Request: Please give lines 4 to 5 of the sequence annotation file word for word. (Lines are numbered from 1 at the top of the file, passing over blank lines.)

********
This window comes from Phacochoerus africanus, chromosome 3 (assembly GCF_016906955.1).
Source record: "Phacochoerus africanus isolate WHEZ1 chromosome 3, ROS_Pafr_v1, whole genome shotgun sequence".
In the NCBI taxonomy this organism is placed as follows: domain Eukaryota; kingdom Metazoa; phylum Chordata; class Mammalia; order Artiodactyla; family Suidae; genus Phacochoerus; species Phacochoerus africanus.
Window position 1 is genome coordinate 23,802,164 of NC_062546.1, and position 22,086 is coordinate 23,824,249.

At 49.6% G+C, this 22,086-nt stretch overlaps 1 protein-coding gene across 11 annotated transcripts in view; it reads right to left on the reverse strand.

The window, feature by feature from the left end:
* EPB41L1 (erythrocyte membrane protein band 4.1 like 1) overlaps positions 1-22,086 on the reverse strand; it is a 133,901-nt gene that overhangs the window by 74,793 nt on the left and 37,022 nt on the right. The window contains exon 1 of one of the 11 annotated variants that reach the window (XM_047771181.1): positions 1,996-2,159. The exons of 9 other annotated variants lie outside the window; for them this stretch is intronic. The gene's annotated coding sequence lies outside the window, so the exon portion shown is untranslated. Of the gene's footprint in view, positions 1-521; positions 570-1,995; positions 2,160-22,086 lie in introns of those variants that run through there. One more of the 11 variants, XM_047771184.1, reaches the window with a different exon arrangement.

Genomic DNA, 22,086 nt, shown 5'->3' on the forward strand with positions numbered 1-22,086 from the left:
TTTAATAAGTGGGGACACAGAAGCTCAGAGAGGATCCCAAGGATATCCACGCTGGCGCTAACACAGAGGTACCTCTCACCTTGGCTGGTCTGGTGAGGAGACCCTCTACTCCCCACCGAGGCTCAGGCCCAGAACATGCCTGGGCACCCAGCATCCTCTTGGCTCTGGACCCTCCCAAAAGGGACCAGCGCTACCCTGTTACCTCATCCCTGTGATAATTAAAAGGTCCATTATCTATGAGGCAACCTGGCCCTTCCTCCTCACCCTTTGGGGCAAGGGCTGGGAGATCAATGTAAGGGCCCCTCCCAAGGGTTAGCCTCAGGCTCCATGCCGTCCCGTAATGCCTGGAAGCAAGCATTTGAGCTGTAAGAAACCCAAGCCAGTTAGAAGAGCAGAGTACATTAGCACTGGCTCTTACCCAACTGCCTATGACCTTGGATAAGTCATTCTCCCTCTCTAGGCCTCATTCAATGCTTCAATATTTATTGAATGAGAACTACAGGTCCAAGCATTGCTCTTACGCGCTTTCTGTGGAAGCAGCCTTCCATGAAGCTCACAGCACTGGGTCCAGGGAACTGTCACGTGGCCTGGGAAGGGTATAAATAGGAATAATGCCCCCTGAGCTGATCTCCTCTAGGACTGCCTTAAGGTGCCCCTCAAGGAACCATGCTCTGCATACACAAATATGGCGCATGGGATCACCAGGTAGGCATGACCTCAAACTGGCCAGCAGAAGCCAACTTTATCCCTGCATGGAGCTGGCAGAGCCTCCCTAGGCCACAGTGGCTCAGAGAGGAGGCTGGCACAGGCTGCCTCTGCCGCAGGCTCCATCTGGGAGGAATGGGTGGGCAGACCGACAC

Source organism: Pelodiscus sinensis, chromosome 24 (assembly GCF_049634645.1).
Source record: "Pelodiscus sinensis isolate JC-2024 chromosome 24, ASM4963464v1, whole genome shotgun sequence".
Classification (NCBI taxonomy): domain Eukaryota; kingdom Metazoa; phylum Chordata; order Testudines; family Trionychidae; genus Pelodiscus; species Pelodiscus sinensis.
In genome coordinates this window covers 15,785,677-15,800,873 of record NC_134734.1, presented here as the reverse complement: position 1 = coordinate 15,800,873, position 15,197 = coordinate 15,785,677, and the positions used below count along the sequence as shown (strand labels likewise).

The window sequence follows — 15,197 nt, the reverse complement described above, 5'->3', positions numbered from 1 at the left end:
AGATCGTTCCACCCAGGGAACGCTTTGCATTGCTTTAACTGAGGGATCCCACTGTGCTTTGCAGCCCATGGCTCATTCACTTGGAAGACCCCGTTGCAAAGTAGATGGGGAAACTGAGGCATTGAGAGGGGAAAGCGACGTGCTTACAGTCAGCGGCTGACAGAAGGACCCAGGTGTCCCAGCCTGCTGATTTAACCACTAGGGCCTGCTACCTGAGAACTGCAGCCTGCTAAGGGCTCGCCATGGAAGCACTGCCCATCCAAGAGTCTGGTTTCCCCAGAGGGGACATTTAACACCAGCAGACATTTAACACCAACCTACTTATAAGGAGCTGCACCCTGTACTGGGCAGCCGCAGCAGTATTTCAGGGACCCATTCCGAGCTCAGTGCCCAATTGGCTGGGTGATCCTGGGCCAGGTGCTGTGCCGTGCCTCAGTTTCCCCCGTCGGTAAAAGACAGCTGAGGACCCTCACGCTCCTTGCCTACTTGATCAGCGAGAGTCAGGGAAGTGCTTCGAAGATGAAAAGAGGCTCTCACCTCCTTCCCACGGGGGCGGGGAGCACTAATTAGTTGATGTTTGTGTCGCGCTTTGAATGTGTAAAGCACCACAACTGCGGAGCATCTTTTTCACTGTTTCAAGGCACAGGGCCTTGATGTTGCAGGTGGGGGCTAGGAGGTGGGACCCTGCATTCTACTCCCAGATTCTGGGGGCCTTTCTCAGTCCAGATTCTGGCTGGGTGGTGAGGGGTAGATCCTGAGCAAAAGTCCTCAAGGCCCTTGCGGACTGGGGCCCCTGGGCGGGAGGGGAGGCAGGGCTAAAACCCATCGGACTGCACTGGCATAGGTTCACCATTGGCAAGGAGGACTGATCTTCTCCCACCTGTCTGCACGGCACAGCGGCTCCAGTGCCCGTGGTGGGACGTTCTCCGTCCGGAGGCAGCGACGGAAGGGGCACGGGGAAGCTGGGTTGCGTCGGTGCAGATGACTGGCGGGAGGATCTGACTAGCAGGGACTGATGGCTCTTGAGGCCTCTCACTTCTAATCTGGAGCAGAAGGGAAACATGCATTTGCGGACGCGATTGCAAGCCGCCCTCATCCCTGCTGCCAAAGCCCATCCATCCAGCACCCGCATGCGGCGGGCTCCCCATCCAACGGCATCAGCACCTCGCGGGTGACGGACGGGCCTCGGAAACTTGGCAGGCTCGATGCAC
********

Window position 1 is genome coordinate 23,802,164 of NC_062546.1, and position 22,086 is coordinate 23,824,249.

At 49.6% G+C, this 22,086-nt stretch overlaps 1 protein-coding gene across 11 annotated transcripts in view; it reads right to left on the reverse strand.